Face paint shows up differently on glass than skin, so if you are a face painter, like Lynda Tysver, you have to get used to the medium in a brand new way. She’s found herself doubling up on her strokes, going back over the hearts or the light sabers or the flowers. Whatever her client wants. It doesn’t matter if she uses three times as much paint as before.
What matters is spreading joy.
Families agree to clean their storm doors or windows before she comes, and she agrees to keep a safe social distance.
It’s a new normal since the pandemic, right? She keeps going. She copes.
Her clients, of course, are children.
She doesn't have children of her own so she dotes on her nieces and nephews. She teaches her friends’ kids who have an aptitude for art how to do face painting and volunteers her services at St. Jude Children’s Research Hospital fundraising events.
Because of the pandemic, however, people aren’t supposed to touch their own faces, much less someone else’s. So she wondered: How else could she leave her mark?
After all, a giver’s gotta give.
Lynda did her first outdoor painting on her own windows to brighten her neighborhood and cheer herself up. She did her second one in exchange for a St. Jude Heroes donation.
She’s urged the kids she mentors into face painting to do the same: Go outside. Paint for your community. Use up all the paint if you have to. Spread joy.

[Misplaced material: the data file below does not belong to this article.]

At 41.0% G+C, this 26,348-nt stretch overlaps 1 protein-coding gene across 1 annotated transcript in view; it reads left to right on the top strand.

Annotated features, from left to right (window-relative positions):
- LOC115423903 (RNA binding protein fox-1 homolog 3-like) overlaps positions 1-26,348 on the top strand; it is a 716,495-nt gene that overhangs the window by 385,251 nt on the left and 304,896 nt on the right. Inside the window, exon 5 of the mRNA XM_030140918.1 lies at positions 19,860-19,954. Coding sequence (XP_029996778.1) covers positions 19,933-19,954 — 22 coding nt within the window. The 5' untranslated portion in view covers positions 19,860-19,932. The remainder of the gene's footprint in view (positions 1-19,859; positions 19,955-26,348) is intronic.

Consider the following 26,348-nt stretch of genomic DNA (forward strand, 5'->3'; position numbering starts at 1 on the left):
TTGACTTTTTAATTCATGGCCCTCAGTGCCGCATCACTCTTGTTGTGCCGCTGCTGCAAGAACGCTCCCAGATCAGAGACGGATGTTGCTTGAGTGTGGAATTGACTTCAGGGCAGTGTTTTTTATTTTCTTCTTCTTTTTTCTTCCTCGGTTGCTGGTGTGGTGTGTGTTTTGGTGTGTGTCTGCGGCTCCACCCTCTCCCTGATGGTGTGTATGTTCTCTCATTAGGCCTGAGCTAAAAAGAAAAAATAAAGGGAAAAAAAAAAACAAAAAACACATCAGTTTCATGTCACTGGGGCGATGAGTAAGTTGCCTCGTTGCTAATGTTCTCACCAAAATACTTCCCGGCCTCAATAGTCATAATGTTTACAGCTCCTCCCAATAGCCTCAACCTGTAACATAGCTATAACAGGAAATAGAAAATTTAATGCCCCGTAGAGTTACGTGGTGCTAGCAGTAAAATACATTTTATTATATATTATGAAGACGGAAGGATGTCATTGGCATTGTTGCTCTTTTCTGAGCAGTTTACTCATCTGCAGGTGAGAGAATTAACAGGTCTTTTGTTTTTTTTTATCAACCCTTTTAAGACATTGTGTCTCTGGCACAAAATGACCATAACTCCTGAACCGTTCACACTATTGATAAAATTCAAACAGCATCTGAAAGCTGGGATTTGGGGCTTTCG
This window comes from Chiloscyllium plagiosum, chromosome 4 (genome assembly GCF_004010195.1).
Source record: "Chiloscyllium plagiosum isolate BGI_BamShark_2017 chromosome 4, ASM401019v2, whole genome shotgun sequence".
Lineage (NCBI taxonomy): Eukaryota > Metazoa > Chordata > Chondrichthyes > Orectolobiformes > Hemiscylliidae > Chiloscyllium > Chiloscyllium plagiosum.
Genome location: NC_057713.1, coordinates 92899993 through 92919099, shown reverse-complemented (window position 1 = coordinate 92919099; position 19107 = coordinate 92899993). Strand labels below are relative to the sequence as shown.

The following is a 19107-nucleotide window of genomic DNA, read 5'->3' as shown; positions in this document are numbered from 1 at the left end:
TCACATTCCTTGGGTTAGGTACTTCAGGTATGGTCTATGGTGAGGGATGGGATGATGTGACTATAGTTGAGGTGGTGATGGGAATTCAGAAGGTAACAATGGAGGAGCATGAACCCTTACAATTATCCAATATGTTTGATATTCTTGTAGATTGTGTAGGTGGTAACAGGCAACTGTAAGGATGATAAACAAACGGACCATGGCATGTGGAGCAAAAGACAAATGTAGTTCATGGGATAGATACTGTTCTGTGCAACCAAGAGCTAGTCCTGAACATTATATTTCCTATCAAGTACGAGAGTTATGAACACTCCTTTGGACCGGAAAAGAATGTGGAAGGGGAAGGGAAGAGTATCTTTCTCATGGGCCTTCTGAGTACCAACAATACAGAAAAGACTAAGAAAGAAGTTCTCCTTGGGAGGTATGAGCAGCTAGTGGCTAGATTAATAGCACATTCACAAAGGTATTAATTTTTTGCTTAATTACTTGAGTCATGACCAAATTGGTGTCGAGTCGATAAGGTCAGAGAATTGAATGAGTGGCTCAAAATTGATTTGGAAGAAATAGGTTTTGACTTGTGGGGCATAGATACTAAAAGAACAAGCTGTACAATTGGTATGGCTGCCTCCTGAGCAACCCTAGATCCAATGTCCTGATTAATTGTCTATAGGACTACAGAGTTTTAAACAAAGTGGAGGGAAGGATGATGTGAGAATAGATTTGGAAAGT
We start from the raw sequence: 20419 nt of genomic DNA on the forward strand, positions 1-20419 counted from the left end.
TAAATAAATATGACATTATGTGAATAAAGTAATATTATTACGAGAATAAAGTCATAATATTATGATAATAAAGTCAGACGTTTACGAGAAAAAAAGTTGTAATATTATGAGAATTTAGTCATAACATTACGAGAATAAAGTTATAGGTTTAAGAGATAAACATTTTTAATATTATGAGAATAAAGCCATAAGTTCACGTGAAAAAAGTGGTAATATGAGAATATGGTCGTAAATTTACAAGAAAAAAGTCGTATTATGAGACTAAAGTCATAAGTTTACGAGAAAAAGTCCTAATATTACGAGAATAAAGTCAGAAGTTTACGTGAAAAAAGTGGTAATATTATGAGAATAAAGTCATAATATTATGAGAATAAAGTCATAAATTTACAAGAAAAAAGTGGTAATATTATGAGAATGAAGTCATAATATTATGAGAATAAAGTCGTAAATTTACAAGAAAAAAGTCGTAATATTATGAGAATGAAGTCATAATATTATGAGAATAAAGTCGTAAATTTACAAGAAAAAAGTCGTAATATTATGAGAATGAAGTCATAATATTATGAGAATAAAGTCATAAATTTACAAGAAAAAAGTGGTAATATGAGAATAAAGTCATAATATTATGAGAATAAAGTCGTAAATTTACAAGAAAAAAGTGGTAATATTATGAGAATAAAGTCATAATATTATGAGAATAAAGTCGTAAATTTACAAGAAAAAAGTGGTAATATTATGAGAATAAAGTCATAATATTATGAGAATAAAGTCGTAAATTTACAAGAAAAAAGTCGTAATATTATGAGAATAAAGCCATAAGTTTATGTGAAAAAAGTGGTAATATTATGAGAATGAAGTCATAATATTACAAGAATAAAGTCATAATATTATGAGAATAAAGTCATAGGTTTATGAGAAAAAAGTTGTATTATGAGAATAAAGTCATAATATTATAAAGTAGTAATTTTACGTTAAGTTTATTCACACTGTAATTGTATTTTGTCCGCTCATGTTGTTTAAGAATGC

It’s been hard for Lynda lately. She’s been social distancing by herself at home, and she’s a people person. Sometimes she wakes up in the middle of the night and misses everybody.
She looks forward to her daily touch-base calls with her coworkers in a way she never thought she would.
Earlier this year before the outbreak, she had the opportunity to tour St. Jude and meet other volunteers, and they’ve become a support network. They talk on the phone and check on each other.
How are you holding up? You staying healthy?
She’s doing okay, she tells them, but she misses the kids.
When it comes to face painting, Lynda says, there’s one golden rule: “Never forget the child is the client.”
If your painting makes that child believe they are Ariel or Moana, a butterfly or a princess, Spider-Man or a turtle, you have done something right.
She finishes the last stroke of her design and, looking at the little boy through the glass, asks: “How do you like it?”
“I like it,” he says.
It’s a painting of criss-crossed light sabers and these words, a blessing of strength in strange times: “May the force be with you.”